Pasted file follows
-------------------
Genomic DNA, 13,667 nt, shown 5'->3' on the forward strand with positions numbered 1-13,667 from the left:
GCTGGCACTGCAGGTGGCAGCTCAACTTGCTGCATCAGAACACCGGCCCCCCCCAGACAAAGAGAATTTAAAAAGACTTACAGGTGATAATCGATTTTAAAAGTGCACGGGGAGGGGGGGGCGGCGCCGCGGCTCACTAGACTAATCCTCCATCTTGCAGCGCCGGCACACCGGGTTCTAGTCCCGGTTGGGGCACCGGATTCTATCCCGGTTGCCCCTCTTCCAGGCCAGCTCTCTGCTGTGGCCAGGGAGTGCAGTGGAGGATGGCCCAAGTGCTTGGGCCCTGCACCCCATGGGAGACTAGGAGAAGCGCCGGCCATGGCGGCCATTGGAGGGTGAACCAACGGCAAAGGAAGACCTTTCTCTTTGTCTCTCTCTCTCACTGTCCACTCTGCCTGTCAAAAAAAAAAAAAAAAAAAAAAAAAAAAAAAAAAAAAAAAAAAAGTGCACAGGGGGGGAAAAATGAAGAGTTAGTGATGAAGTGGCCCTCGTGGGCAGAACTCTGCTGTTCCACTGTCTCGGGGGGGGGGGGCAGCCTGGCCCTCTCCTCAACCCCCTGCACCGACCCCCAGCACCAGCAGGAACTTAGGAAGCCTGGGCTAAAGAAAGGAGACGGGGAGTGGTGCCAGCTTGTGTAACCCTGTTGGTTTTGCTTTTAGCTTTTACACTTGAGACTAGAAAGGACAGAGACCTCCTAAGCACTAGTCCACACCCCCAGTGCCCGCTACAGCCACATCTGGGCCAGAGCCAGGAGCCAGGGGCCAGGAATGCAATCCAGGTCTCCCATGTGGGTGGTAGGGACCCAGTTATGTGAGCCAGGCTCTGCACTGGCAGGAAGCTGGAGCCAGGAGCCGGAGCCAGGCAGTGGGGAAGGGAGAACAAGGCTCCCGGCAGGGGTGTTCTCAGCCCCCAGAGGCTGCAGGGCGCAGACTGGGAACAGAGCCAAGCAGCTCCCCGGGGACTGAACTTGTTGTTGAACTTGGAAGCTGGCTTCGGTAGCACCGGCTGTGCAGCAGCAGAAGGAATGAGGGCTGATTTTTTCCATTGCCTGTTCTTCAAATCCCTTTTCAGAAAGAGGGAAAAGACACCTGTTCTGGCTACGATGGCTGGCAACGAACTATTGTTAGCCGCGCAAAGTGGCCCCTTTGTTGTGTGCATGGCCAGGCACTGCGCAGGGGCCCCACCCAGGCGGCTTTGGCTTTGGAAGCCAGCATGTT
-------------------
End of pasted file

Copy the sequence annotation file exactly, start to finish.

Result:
Genomic DNA, 13,667 nt, shown 5'->3' on the forward strand with positions numbered 1-13,667 from the left:
GCTGGCACTGCAGGTGGCAGCTCAACTTGCTGCATCAGAACACCGGCCCCCCCCAGACAAAGAGAATTTAAAAAGACTTACAGGTGATAATCGATTTTAAAAGTGCACGGGGAGGGGGGGGCGGCGCCGCGGCTCACTAGACTAATCCTCCATCTTGCAGCGCCGGCACACCGGGTTCTAGTCCCGGTTGGGGCACCGGATTCTATCCCGGTTGCCCCTCTTCCAGGCCAGCTCTCTGCTGTGGCCAGGGAGTGCAGTGGAGGATGGCCCAAGTGCTTGGGCCCTGCACCCCATGGGAGACTAGGAGAAGCGCCGGCCATGGCGGCCATTGGAGGGTGAACCAACGGCAAAGGAAGACCTTTCTCTTTGTCTCTCTCTCTCACTGTCCACTCTGCCTGTCAAAAAAAAAAAAAAAAAAAAAAAAAAAAAAAAAAAAAAAAAAAAGTGCACAGGGGGGGAAAAATGAAGAGTTAGTGATGAAGTGGCCCTCGTGGGCAGAACTCTGCTGTTCCACTGTCTCGGGGGGGGGGGGCAGCCTGGCCCTCTCCTCAACCCCCTGCACCGACCCCCAGCACCAGCAGGAACTTAGGAAGCCTGGGCTAAAGAAAGGAGACGGGGAGTGGTGCCAGCTTGTGTAACCCTGTTGGTTTTGCTTTTAGCTTTTACACTTGAGACTAGAAAGGACAGAGACCTCCTAAGCACTAGTCCACACCCCCAGTGCCCGCTACAGCCACATCTGGGCCAGAGCCAGGAGCCAGGGGCCAGGAATGCAATCCAGGTCTCCCATGTGGGTGGTAGGGACCCAGTTATGTGAGCCAGGCTCTGCACTGGCAGGAAGCTGGAGCCAGGAGCCGGAGCCAGGCAGTGGGGAAGGGAGAACAAGGCTCCCGGCAGGGGTGTTCTCAGCCCCCAGAGGCTGCAGGGCGCAGACTGGGAACAGAGCCAAGCAGCTCCCCGGGGACTGAACTTGTTGTTGAACTTGGAAGCTGGCTTCGGTAGCACCGGCTGTGCAGCAGCAGAAGGAATGAGGGCTGATTTTTTCCATTGCCTGTTCTTCAAATCCCTTTTCAGAAAGAGGGAAAAGACACCTGTTCTGGCTACGATGGCTGGCAACGAACTATTGTTAGCCGCGCAAAGTGGCCCCTTTGTTGTGTGCATGGCCAGGCACTGCGCAGGGGCCCCACCCAGGCGGCTTTGGCTTTGGAAGCCAGCATGTT